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How to Get Creative With Data Mining

Moving day! Friday at 5pm our Facilities department started moving the entire marketing department from the second floor down to the first. Today has been the first day in our new digs. It’s very different. It’s an open configuration. With convertible desks, we have the option to stand or sit. Also, one of our development teams is sitting with us. It’s fun to now be with the entire marketing team. It encourages the creative juices to flow. All in all, it’s a big change.

One of the potential pitfalls in the analytics world is getting bogged down with requests and reporting. It’s easy to become a reporting monkey. Once in that role, it’s hard to get out of it. But it is possible. A big part of the change needs to come from within. You have to believe that you are more than a reporting monkey. One of the things that I have found that helps is to dedicate a small amount of time each day to data mining. I also call this “going down rabbit holes”. Most of the time people talk about going down rabbit holes as a bad thing. Often it is. However, sometimes cool and useful things are found when a person dares to go down a rabbit hole.

Part of being an analyst is being creative. Once you have time to dedicate to data mining, you need to come up with ideas of what to do during that time. This is where the creative part comes in.

  • Look for ideas in everyday conversations.

People frequently say, “I wonder (fill in the blank).” Take some time to answer the “I wonder” questions; you have the potential to find something that could change your company.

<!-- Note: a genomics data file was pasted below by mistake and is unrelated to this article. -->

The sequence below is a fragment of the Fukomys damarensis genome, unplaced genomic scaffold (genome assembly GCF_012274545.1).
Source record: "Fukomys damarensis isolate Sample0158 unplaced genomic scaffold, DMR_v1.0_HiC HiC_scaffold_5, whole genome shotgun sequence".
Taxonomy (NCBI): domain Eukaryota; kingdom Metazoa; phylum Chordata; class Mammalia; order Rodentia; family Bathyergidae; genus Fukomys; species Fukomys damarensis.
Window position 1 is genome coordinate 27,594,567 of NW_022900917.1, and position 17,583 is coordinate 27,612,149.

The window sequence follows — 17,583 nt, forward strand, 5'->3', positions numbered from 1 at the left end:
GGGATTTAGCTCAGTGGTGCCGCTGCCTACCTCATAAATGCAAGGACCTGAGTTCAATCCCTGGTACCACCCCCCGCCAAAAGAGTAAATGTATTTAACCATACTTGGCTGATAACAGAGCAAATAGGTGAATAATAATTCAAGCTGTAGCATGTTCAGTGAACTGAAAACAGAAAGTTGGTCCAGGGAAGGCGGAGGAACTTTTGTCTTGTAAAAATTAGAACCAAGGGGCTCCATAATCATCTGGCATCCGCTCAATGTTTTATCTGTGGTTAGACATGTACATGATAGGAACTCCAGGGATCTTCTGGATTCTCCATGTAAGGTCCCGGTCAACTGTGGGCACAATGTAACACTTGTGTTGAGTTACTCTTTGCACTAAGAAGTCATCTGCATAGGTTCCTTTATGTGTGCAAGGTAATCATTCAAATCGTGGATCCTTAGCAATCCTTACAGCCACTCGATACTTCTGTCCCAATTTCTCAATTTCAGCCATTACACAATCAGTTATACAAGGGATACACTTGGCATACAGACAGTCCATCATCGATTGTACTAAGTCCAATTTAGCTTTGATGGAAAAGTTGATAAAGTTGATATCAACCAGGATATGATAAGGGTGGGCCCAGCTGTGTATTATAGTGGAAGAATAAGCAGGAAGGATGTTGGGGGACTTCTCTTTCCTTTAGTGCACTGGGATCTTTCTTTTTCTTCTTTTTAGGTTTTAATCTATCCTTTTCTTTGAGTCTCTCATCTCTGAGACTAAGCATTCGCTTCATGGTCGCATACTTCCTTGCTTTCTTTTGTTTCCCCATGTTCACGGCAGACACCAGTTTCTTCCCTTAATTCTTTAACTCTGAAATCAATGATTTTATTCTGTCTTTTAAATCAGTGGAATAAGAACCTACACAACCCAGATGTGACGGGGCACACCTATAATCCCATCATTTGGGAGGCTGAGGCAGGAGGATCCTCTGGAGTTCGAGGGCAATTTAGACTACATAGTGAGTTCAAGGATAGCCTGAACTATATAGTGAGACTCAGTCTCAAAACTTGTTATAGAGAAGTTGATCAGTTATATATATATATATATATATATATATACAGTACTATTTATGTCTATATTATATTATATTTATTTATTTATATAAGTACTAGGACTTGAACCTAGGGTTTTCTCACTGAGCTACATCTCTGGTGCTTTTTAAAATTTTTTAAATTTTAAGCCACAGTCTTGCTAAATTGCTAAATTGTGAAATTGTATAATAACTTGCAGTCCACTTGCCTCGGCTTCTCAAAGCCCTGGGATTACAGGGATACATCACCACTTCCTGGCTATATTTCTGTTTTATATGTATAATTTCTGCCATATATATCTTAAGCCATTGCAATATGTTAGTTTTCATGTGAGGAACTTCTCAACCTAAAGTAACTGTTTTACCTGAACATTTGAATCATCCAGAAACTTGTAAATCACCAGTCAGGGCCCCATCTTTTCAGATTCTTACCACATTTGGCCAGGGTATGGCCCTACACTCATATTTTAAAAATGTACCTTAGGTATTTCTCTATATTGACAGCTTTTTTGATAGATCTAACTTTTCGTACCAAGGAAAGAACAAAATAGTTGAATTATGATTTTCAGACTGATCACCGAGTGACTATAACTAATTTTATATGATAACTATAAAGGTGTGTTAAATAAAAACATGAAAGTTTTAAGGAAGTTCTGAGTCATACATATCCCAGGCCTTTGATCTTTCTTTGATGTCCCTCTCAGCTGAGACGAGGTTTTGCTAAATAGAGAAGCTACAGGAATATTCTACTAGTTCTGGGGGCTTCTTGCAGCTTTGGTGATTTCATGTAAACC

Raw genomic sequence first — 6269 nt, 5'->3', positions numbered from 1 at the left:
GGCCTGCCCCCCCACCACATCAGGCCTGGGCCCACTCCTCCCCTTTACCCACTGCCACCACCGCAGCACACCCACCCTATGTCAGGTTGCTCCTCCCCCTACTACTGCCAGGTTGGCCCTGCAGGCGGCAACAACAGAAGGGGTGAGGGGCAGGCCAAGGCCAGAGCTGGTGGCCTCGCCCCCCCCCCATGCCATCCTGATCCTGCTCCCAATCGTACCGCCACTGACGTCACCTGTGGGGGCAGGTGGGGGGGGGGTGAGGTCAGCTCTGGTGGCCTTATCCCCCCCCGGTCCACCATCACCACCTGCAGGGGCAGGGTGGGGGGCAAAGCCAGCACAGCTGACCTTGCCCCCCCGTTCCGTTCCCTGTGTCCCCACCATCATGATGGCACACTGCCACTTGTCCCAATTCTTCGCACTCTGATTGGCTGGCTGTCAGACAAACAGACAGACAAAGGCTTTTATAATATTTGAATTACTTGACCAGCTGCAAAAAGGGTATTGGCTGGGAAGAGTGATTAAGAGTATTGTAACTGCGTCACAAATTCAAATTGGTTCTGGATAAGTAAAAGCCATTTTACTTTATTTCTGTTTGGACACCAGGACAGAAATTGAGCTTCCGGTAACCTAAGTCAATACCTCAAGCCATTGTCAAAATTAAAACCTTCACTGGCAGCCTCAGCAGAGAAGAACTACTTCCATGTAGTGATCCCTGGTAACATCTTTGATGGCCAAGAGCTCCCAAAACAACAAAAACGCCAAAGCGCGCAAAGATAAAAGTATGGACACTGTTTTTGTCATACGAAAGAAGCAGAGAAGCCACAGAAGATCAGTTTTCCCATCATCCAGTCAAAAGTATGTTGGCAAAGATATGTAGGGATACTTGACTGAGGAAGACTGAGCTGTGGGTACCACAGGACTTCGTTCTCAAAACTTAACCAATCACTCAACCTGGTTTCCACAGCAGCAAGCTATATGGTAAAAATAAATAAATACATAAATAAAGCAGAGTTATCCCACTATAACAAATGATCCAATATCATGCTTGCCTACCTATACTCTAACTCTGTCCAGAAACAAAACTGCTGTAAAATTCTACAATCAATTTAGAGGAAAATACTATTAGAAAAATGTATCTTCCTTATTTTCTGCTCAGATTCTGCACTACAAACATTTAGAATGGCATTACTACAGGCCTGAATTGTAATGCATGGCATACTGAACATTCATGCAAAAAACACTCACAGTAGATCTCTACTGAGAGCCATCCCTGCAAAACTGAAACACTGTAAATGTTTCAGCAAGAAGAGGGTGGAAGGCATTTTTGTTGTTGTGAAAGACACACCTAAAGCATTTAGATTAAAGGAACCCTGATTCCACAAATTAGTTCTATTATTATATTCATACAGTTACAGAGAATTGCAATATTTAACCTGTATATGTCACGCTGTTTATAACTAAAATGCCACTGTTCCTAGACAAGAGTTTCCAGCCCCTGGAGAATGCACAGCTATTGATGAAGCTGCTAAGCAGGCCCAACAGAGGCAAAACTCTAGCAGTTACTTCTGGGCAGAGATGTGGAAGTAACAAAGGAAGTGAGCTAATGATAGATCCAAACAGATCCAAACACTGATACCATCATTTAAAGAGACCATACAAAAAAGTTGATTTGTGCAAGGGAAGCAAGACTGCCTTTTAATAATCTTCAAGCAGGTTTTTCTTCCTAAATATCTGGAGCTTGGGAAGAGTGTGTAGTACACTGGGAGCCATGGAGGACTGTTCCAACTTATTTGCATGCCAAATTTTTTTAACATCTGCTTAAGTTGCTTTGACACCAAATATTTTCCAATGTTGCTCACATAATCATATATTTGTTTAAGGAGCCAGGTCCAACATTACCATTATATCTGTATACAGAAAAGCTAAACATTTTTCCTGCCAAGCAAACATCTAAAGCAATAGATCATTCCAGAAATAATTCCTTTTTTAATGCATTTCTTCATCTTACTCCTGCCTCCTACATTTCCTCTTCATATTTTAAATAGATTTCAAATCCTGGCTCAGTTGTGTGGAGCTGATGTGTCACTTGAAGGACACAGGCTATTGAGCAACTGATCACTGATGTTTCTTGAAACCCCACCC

• Look for ideas in your reports.

If a product or marketing channel has something significant about it, investigate it. Spend time digging into it and see if it applies to other channels.

  • Look for ideas in other ideas.

As you are exploring and jumping into these rabbit holes, often other ideas come to mind. Write them down and then see where they lead.

If you take the time to write these data mining ideas down, you will have plenty of ideas to reference. When your data mining time approaches you can try to find something that will help the company.

A word of caution: At my last company, I tried to implement a “Data Mining Day”—one day every two weeks that was set aside for the sole purpose of data mining. It failed. The reason it failed was because the team was not dedicated to it. Instead of using “Data Mining Day” to investigate new ideas and run down rabbit holes, it was used to catch up on other work. This lack of commitment led to the demise of “Data Mining Day” (may it rest in peace).

As an analyst, your most awesome, company-changing analyses can come from data mining. Try it, maybe you’ll like it.

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